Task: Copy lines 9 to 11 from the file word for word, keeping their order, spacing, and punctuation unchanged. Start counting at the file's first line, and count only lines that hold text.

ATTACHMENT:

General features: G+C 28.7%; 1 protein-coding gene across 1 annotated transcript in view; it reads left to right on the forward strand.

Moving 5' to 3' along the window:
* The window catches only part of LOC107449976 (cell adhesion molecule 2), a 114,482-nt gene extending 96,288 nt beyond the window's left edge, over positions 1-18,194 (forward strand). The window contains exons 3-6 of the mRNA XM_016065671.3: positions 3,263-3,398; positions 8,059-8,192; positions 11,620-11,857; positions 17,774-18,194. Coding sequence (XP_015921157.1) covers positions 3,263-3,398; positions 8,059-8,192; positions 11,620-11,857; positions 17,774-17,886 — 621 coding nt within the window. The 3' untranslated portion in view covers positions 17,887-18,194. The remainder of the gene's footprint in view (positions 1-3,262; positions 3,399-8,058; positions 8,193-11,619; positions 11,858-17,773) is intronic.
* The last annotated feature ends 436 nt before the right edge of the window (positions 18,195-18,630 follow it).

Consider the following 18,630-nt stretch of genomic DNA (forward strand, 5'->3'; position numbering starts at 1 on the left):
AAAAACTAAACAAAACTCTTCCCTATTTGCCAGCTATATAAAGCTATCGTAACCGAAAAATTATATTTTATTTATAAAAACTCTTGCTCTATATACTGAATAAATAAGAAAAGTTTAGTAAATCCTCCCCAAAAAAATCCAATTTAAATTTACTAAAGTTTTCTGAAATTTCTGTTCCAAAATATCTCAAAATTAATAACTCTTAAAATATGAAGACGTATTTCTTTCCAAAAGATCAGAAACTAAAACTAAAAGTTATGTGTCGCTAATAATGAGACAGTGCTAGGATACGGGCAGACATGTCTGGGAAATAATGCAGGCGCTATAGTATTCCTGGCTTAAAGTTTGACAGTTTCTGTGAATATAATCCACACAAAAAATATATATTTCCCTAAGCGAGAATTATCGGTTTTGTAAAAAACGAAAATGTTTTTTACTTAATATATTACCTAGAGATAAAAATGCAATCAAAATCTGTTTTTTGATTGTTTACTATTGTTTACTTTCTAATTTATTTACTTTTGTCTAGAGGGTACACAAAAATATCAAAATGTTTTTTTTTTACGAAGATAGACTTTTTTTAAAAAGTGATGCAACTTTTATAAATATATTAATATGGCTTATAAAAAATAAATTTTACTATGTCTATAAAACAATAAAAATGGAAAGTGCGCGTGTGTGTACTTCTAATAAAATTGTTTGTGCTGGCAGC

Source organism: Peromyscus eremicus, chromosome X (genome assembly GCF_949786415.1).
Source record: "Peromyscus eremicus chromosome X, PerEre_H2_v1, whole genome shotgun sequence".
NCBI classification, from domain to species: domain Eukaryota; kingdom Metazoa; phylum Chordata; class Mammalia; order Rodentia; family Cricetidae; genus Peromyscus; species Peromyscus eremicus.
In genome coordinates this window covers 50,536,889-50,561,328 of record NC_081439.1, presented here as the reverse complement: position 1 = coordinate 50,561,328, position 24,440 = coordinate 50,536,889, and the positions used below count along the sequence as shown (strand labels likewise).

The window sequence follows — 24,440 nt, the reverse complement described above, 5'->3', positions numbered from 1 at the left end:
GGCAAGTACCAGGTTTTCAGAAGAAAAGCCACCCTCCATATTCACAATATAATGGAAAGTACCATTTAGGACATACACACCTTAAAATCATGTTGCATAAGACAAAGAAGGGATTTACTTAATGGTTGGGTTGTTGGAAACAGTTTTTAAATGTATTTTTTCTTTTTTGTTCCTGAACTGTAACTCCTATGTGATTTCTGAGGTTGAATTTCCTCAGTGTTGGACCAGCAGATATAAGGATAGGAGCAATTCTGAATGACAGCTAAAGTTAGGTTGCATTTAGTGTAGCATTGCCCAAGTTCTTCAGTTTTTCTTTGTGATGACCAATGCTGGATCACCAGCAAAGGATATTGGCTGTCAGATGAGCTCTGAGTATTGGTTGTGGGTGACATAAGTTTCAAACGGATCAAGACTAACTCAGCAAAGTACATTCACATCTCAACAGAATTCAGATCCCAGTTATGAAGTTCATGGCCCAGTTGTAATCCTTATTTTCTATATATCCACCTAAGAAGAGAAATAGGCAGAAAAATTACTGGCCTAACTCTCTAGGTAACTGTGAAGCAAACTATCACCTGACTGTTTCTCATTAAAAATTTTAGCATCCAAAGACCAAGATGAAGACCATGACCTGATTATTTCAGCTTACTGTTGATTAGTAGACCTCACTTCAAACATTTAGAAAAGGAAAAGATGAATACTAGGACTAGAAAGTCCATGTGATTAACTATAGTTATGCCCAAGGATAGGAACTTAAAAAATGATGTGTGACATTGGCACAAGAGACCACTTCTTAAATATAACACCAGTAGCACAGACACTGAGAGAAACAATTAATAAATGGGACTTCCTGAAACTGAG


NCBI classification, from domain to species: domain Eukaryota; kingdom Metazoa; phylum Chordata; class Mammalia; order Rodentia; family Cricetidae; genus Peromyscus; species Peromyscus eremicus.
In genome coordinates this window covers 50,536,889-50,561,328 of record NC_081439.1, presented here as the reverse complement: position 1 = coordinate 50,561,328, position 24,440 = coordinate 50,536,889, and the positions used below count along the sequence as shown (strand labels likewise).

The window sequence follows — 24,440 nt, the reverse complement described above, 5'->3', positions numbered from 1 at the left end: